For 15 years, people in need of warmth and compassion have benefitted from an annual blanket-collection drive known as Wrap Up Toledo.
It is all because a guy named Harlan Joelson didn't like what he saw one cold day in 1993.
Mr. Joelson, an employee of Team Sports on Merger Drive in South Toledo, recalled seeing a homeless man emerge from a refrigerator box. At the time, Mr. Joelson was 31 and pulling his vehicle into a downtown parking spot. The shivering man said to him: "Don't park near my house, will ya?"
That was Mr. Joelson's epiphany. Something about the image of that man emerging from a refrigerator box made a lasting impression on him.
Mr. Joelson responded by founding Wrap Up Toledo, thinking it would be a one-time deal. But people kept bringing him blankets each year after that.
To this day, he hasn't created a staff or sought a dime. Just blankets.
The collection begins each year on Thanksgiving and continues through St. Patrick's Day.
This year, there's a twist: One of Mr. Joelson's friends, Dan Kurz, president of HoneyBaked Ham, is launching a simultaneous campaign called Zip Up Toledo. Mr. Kurz will collect coats, hats, scarves, and gloves for the needy.
Drop-off locations will be the same for both blankets and all outerwear items with the hope that donors will bring both.
Drop-off sites are:
•Team Sports and HoneyBaked Ham, both in the 6100 block of Merger Drive. Merger is north of Airport Highway and accessible from Holland-Sylvania Road.
• Marsyls Restaurant, 2633 West Bancroft St., which is east of the University of Toledo's main campus.
•All city of Toledo police and fire stations.
Items are given to area soup kitchens, shelters, and service organizations that will distribute them to the needy.
"The biggest thing that surprises me is that it's self-sustaining. It's carried on year after year," Mr. Joelson said. "People come to expect it every year like the change of seasons. I don't have to tell them what Wrap Up Toledo is like anymore."
He said he's touched that donors never forgot him.
"Even with the state of the economy the way it is, I still feel our community is one of the most generous there is," he said.
Though they work at businesses next to one another, Mr. Kurz and Mr. Joelson met only when their children attended Christ The King School in West Toledo.
"Harlan is about as much of a gentleman with integrity as you can find," Mr. Kurz said.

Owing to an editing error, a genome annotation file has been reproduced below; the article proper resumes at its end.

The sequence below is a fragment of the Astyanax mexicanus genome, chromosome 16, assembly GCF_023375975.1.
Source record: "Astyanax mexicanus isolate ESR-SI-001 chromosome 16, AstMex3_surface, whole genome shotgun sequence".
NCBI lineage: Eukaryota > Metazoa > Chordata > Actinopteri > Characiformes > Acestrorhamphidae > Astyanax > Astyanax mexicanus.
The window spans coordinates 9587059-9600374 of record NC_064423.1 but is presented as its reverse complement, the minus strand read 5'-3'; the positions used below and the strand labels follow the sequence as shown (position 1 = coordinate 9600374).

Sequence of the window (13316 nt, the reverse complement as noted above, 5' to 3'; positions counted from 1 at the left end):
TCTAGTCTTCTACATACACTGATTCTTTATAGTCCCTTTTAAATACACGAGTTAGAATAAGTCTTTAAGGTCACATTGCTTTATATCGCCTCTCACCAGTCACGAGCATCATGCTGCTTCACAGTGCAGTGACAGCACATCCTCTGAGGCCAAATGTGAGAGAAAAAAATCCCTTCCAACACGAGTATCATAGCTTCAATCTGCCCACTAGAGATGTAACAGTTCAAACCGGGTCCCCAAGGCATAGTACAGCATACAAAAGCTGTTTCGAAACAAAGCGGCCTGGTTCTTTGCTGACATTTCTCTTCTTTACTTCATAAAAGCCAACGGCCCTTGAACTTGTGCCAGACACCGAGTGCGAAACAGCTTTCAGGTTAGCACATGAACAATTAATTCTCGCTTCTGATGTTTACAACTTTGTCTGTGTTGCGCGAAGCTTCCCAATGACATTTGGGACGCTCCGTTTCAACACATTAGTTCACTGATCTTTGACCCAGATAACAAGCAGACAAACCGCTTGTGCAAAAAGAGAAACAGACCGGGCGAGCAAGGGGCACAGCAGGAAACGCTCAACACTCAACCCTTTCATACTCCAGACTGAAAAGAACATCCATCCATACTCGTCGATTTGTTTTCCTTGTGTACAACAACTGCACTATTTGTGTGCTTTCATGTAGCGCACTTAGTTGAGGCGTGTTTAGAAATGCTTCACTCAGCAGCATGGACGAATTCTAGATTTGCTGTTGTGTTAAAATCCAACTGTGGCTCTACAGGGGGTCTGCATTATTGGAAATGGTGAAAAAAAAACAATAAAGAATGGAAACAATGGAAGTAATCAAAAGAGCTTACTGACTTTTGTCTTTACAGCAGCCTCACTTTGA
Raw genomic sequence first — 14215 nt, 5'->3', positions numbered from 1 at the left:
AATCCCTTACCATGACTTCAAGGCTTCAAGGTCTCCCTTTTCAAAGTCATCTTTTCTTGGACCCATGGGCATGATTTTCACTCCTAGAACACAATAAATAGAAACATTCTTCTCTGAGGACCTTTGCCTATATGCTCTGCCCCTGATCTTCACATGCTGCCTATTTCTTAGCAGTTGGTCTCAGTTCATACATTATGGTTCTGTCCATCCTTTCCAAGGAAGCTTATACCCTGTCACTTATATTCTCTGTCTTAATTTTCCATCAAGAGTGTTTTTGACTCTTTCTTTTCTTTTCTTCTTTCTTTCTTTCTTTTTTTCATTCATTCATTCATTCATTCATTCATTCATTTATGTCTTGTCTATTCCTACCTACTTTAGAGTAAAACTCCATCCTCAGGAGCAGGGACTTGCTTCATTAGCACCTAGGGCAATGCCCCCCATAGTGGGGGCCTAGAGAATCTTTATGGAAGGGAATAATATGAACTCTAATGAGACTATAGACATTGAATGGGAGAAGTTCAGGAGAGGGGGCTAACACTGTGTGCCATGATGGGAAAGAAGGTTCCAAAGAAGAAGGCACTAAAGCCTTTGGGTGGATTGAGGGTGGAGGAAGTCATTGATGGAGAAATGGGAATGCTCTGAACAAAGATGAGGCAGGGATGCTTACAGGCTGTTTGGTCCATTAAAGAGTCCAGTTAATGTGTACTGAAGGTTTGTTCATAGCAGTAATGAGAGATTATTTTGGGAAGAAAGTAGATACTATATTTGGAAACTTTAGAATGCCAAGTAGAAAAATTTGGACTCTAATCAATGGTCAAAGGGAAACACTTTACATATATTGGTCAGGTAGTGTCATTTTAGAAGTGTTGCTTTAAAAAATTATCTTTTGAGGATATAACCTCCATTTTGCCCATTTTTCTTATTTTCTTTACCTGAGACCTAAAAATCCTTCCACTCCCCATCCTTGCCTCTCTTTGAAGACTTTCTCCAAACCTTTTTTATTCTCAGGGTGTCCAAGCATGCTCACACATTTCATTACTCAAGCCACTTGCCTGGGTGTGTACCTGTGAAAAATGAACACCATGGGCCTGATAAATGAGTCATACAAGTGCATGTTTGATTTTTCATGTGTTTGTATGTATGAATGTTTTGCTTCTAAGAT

He said Mr. Joelson has told him about the man he saw in 1993.
"It changed his life. It changed his perspective," Mr. Kurz said. "He could have just walked away, like most people do, and not do anything."
Mr. Joelson came from a family that worked many Sundays at the soup kitchen formerly operated by Historic Church of St. Patrick on Avondale Avenue.
He carried on the tradition with his own family, although that soup kitchen closed about 18 months ago.
Mr. Joelson has spearheaded other acts of kindness too.
Days after the terrorist attacks of Sept. 11, 2001, he collected a tractor-trailer's worth of supplies for cleanup and rescue crews at New York's World Trade Center.
And during one particular heat wave in August, 2005, he ran a collection drive for electric fans.
"He is so modest, which is also inspiring as well," Mr. Kurz said. "It's hard to find people like that anymore."
Mr. Joelson's efforts have rubbed off on his children, Trevor, 21, Cameron, 18, and Kenley, 14, each of whom has contributed hands to Wrap Up Toledo over the years.
Last year, during his junior year at the University of Louisville, Trevor Joelson created a similar program called Wrap Up Louisville. It became such a hit on campus that a video was produced.
"We basically took my dad's game plan and adapted that to the Louisville area," he said.
This year, Kenley Joelson created a blanket-collection drive at Sylvania Southview High School, where she was a freshman this fall.
Trevor said he grew up with the "innate" idea of community service, remembering how he helped his father collect blankets as a child and how friends would come over and jump in piles of them at his house before the blankets were distributed.
His father's dedication to the needy was "something I didn't realize until going to college," Trevor said.
"What it really did was set him up as an inspiration. He doesn't have the time for this, to be completely honest. But he's made it work. Now, when I go home, we're able to connect on a completely different level," he said.
Trevor, a senior and the University of Louisville's student athletic director this year, said he cherishes his last day of distributing blankets in 2007 as one of his best college memories.
It was early March. He and his friends still had 250 blankets to give away.
They pulled up to a homeless shelter and found a man who needed one. Then another. And another.
Before long, Trevor said, a long line had formed and they gave away all they had. Each person promised to put their blanket to use, many of them offering tales of how they would do that.
"That moment in time was just amazing," he said. "To see the hope the people get from this is incredible."
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